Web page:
A Complete Breakdown Of America’s 61st Week With Donald Trump As POTUS

The Great Generation

March For Our Lives. Pennsylvania Avenue, Washington D.C. — March 24, 2018 (Photo Credit: Adam A/Co-Founder Rantt Media)

March For Our Lives. Pennsylvania Avenue, Washington D.C. — March 24, 2018 (Photo Credit: Adam A/Co-Founder Rantt Media)

The excitement in the air was palpable. You could feel the winds of change and see the dawn of a new era. It was hard not to be inspired while brushing shoulders with America’s future leaders on stage, and in the crowd, as they bravely marched for what they believe in.

18-year-old Emma Gonzalez silenced the most powerful country’s capital for six minutes and twenty seconds.

11-year-old Naomi Wadler became a voice for the “African-American girls whose stories don’t make the front page of every national newspaper.”

9-year-old Yolanda King (Martin Luther King Jr.’s granddaughter) painted her dream of a great generation.

Countless young people registered to vote.

The March For Our Lives was powerful, intersectional, and downright historic. The march was focused on gun control with a major emphasis placed on voting. One thing was for certain: if these organizers keep this up heading into the midterms, we could see historic youth turnout and the effects will go far beyond gun reform. Needless to say, the Republican Party should be very worried.

Meanwhile, in Trump world, there were legal team shakeups as the Mueller investigation continued to consume the president. And in perhaps the most consequential foreign policy appointment of this presidency, Trump selected John Bolton as national security adviser.

In other news, Donald Trump congratulated Vladimir Putin — a hostile authoritarian leader who interfered in American democracy — for his unfair election win, slapped tariffs on China, and the DOJ indicted 9 Iranians.

As all this was occurring, Cambridge Analytica was exposed for committing potentially illegal acts, and Facebook was under fire for mishandling user’s data.

In spite of a week that felt like business as usual, the March For Our Lives brought with it a glimmer of hope. Although some of these kids may be too young to cast a ballot, they have proven they aren’t too young to lead.

As you may have noticed, I switched up this week’s headline a bit. As I’ve said before, with each passing week Unpresidented becomes less about the shenanigans of Donald Trump and more about the resilience of the American people. And by the end of this week, Donald Trump seemed even smaller.

Here’s a complete breakdown of Donald Trump’s 61st week as POTUS:

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61st Weekend (March 17–18)

“Trump’s About To Fire Mueller” Round 1,000

Special Counsel Robert Mueller (AP)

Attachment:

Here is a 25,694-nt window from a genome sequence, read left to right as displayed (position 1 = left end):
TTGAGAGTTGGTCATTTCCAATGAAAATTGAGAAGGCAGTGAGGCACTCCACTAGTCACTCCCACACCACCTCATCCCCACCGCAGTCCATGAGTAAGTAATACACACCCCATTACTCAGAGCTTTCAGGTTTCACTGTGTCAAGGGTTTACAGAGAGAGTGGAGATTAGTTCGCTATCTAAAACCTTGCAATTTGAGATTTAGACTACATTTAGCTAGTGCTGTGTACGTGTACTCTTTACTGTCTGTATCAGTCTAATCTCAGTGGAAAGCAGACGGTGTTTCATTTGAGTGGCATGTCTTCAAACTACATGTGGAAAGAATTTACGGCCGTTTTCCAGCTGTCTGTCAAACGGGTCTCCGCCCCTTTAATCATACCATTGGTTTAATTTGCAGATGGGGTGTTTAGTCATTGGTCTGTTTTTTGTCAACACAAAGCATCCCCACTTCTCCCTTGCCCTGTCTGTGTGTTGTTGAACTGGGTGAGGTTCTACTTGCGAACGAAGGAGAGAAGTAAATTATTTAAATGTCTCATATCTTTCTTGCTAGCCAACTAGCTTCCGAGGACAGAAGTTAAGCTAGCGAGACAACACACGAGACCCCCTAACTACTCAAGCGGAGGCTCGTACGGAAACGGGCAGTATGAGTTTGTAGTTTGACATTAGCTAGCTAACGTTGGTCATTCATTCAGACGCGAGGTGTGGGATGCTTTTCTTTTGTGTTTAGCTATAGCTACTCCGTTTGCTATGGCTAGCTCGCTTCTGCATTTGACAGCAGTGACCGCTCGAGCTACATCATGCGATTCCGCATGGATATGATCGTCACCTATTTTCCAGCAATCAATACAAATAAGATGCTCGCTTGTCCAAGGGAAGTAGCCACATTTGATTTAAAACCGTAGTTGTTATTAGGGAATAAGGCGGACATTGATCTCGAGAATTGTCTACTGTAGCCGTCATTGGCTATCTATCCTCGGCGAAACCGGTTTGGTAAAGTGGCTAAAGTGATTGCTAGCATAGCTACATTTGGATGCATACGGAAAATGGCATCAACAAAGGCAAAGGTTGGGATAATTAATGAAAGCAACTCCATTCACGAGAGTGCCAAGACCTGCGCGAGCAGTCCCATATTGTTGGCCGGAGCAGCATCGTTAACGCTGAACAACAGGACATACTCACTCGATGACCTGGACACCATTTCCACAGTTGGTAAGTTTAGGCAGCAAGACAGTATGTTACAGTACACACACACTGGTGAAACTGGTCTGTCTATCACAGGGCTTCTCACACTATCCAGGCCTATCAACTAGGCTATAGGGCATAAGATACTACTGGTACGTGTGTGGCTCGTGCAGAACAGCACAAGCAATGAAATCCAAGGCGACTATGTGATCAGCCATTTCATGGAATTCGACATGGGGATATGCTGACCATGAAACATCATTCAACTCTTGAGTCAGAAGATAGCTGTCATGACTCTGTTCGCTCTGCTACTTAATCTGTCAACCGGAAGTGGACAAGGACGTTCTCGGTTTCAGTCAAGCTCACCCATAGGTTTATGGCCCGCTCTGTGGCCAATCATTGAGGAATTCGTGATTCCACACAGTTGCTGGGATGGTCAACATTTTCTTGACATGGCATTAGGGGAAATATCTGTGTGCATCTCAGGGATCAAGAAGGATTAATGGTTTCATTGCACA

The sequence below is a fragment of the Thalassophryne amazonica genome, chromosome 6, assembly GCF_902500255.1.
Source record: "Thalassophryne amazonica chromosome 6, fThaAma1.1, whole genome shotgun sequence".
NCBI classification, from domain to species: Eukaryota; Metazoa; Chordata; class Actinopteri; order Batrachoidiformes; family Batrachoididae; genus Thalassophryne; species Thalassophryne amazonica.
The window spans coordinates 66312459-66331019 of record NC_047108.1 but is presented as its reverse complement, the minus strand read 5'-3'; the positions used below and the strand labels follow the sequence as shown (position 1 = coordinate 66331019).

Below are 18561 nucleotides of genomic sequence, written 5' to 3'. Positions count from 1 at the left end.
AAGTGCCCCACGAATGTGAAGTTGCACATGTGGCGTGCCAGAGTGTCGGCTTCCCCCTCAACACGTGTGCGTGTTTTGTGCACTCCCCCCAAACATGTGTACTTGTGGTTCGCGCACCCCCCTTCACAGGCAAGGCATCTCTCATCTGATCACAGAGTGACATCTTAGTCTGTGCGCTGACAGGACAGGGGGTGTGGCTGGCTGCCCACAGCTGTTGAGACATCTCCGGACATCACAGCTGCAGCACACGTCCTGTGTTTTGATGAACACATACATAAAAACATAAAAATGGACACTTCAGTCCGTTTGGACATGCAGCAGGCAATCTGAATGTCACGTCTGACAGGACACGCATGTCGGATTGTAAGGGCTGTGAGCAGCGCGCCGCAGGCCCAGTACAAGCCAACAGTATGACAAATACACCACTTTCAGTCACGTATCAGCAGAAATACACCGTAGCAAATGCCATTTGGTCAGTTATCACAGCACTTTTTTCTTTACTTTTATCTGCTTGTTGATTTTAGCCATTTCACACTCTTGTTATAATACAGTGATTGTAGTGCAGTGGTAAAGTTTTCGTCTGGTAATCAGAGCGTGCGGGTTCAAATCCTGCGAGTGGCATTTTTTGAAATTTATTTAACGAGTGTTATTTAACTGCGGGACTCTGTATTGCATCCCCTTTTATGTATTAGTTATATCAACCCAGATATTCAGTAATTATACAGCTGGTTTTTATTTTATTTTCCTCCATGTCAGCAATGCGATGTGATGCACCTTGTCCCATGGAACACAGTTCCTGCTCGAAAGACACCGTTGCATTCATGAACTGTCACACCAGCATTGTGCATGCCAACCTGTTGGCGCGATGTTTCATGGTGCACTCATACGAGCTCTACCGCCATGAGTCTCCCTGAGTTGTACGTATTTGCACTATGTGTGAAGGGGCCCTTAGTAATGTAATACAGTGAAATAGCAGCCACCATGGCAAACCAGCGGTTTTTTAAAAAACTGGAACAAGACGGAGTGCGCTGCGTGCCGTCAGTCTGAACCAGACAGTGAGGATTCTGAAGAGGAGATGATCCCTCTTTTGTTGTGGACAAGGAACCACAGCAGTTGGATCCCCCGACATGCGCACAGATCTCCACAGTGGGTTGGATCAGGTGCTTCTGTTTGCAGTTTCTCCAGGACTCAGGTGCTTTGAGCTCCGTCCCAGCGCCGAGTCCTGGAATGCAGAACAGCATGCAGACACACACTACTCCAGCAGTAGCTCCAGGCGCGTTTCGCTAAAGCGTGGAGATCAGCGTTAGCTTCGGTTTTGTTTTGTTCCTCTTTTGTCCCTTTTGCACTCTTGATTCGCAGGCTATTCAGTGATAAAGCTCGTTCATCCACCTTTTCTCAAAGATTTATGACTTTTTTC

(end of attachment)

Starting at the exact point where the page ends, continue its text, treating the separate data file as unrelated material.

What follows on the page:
Special Counsel Robert Mueller (AP)

After a week rattled by the undignified firings of Rex Tillerson and Andrew McCabe and reports of President Trump feeling empowered, many people began to speculate who Trump had his sights on next. Trump’s lawyer John Dowd gave a not so subtle signal as to what his boss might be thinking.

Over the weekend, Trump’s lawyer John Dowd told The Daily Beast reporter Betsy Woodruff that it’s time for Deputy Attorney Rod Rosenstein to shut down the Russia probe.

Our analysis was later confirmed. Trump was triggered by the Trump Organization subpoena.

This precluded a series of tweets where President Trump explicitly attacked Mueller for the first time on Twitter.

By the end of the weekend, as backlash mounted over the comments and fear that Trump may move to fire Mueller, GOP Senator Lindsay Graham had a stern response.

By Sunday night, John Dowd — who had already tried to walk back his initial statement and say he was speaking for himself — released this statement.

And then, The Daily Beast reported this…

I’m of a different opinion than many people on Twitter. I personally think the next step will be some kind of “review” of Rosenstein’s role. The administration didn’t even move to fire McCabe until after the IG probe. But still, anything can happen — especially if a wild new indictment comes along and scares Trump (Probably hacking — fancy bear, Cozy Bear, Wikileaks and potentially American co-conspirators/Roger Stone perjury — will be next up on Mueller’s list).

Who knows? It’s 2018. The only thing I’ll predict with 100% certainty is that Donald Trump will continue to become gradually more unhinged with each passing day. One could make a fortune betting on that.

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Meanwhile…

U.S. Attorney General Jeff Sessions’ testimony that he opposed a proposal for President Donald Trump’s 2016 campaign team to meet with Russians has been contradicted by three people who told Reuters they have spoken about the matter to investigators with Special Counsel Robert Mueller or congressional committees.

  • The Associated Press dropped a damning exclusive on Jared Kushner:

When the Kushner Cos. bought three apartment buildings in a gentrifying neighborhood of Queens in 2015, most of the tenants were protected by special rules that prevent developers from pushing them out, raising rents and turning a tidy profit.